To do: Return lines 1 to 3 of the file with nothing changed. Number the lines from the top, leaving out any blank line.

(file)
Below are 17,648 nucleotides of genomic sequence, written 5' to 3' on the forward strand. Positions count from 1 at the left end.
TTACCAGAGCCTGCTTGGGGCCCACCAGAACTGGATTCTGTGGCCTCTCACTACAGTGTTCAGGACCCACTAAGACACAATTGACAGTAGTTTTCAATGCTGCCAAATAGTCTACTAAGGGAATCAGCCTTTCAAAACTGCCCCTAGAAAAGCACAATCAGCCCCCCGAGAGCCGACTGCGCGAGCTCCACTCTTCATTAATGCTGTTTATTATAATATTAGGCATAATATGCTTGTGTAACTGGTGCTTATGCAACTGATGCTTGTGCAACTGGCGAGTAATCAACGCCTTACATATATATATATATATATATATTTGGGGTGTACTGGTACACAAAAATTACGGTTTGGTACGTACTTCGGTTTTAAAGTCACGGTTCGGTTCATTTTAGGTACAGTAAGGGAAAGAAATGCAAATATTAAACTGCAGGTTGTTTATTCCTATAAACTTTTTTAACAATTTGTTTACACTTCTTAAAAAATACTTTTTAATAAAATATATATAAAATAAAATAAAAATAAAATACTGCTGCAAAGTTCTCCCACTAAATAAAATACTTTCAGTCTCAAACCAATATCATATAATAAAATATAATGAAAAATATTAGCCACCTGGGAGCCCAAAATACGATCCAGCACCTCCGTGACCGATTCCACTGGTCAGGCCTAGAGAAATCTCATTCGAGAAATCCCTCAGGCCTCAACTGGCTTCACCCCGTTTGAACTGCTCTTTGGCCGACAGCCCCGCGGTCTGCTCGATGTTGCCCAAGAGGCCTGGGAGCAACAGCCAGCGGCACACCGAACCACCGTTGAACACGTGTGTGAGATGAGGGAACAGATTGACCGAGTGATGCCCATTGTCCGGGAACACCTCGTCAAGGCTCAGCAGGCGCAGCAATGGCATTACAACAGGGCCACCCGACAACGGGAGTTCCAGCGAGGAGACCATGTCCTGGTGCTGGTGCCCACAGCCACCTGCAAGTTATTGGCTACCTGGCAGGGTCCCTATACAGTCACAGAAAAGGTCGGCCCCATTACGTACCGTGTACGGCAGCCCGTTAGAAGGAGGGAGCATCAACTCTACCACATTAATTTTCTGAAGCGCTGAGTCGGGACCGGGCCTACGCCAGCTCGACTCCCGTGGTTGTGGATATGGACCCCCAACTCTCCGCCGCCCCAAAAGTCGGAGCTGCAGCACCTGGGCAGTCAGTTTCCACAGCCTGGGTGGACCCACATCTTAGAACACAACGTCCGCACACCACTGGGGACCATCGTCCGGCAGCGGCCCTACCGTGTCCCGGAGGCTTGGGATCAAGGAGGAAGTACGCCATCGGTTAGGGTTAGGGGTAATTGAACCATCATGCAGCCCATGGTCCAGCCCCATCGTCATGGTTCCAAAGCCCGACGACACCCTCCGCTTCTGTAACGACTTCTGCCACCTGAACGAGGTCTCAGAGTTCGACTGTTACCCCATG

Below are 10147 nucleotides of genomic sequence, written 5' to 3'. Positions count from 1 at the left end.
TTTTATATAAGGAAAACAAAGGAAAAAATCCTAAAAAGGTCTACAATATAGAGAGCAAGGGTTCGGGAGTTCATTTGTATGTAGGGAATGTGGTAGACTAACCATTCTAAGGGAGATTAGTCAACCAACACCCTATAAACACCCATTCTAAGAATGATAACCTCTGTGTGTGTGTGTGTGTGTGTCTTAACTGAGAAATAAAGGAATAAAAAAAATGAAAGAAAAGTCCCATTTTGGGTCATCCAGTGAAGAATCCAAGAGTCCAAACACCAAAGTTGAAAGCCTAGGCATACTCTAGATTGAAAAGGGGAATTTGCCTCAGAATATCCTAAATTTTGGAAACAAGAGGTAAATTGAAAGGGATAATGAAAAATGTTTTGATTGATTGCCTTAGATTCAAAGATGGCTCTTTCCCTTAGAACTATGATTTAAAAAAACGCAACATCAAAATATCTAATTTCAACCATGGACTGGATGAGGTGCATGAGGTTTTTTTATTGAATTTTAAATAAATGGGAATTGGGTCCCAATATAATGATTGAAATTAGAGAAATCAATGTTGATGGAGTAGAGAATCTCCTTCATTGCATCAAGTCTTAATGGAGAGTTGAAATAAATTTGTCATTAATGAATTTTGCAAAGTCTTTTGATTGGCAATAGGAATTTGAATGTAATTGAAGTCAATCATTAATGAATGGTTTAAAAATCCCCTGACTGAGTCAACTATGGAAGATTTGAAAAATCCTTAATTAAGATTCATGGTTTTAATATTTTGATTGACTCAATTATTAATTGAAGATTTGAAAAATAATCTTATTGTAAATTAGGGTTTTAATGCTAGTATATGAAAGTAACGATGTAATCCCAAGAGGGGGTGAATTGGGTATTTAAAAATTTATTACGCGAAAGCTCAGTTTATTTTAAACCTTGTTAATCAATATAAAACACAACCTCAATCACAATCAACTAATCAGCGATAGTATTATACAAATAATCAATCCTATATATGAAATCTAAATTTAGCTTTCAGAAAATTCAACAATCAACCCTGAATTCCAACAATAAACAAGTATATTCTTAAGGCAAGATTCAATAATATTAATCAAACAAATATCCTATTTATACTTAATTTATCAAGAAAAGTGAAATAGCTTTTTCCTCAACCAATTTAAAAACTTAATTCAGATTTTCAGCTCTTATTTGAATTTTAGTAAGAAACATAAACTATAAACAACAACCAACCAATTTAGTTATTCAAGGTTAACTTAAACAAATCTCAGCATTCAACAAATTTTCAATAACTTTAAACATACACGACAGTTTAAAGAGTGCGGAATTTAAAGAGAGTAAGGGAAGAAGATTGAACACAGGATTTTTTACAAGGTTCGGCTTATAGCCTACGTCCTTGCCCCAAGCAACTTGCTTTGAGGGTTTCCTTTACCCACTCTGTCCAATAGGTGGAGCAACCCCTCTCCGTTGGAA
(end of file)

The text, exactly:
Below are 17,648 nucleotides of genomic sequence, written 5' to 3' on the forward strand. Positions count from 1 at the left end.
TTACCAGAGCCTGCTTGGGGCCCACCAGAACTGGATTCTGTGGCCTCTCACTACAGTGTTCAGGACCCACTAAGACACAATTGACAGTAGTTTTCAATGCTGCCAAATAGTCTACTAAGGGAATCAGCCTTTCAAAACTGCCCCTAGAAAAGCACAATCAGCCCCCCGAGAGCCGACTGCGCGAGCTCCACTCTTCATTAATGCTGTTTATTATAATATTAGGCATAATATGCTTGTGTAACTGGTGCTTATGCAACTGATGCTTGTGCAACTGGCGAGTAATCAACGCCTTACATATATATATATATATATATATTTGGGGTGTACTGGTACACAAAAATTACGGTTTGGTACGTACTTCGGTTTTAAAGTCACGGTTCGGTTCATTTTAGGTACAGTAAGGGAAAGAAATGCAAATATTAAACTGCAGGTTGTTTATTCCTATAAACTTTTTTAACAATTTGTTTACACTTCTTAAAAAATACTTTTTAATAAAATATATATAAAATAAAATAAAAATAAAATACTGCTGCAAAGTTCTCCCACTAAATAAAATACTTTCAGTCTCAAACCAATATCATATAATAAAATATAATGAAAAATATTAGCCACCTGGGAGCCCAAAATACGATCCAGCACCTCCGTGACCGATTCCACTGGTCAGGCCTAGAGAAATCTCATTCGAGAAATCCCTCAGGCCTCAACTGGCTTCACCCCGTTTGAACTGCTCTTTGGCCGACAGCCCCGCGGTCTGCTCGATGTTGCCCAAGAGGCCTGGGAGCAACAGCCAGCGGCACACCGAACCACCGTTGAACACGTGTGTGAGATGAGGGAACAGATTGACCGAGTGATGCCCATTGTCCGGGAACACCTCGTCAAGGCTCAGCAGGCGCAGCAATGGCATTACAACAGGGCCACCCGACAACGGGAGTTCCAGCGAGGAGACCATGTCCTGGTGCTGGTGCCCACAGCCACCTGCAAGTTATTGGCTACCTGGCAGGGTCCCTATACAGTCACAGAAAAGGTCGGCCCCATTACGTACCGTGTACGGCAGCCCGTTAGAAGGAGGGAGCATCAACTCTACCACATTAATTTTCTGAAGCGCTGAGTCGGGACCGGGCCTACGCCAGCTCGACTCCCGTGGTTGTGGATATGGACCCCCAACTCTCCGCCGCCCCAAAAGTCGGAGCTGCAGCACCTGGGCAGTCAGTTTCCACAGCCTGGGTGGACCCACATCTTAGAACACAACGTCCGCACACCACTGGGGACCATCGTCCGGCAGCGGCCCTACCGTGTCCCGGAGGCTTGGGATCAAGGAGGAAGTACGCCATCGGTTAGGGTTAGGGGTAATTGAACCATCATGCAGCCCATGGTCCAGCCCCATCGTCATGGTTCCAAAGCCCGACGACACCCTCCGCTTCTGTAACGACTTCTGCCACCTGAACGAGGTCTCAGAGTTCGACTGTTACCCCATG

Below are 10147 nucleotides of genomic sequence, written 5' to 3'. Positions count from 1 at the left end.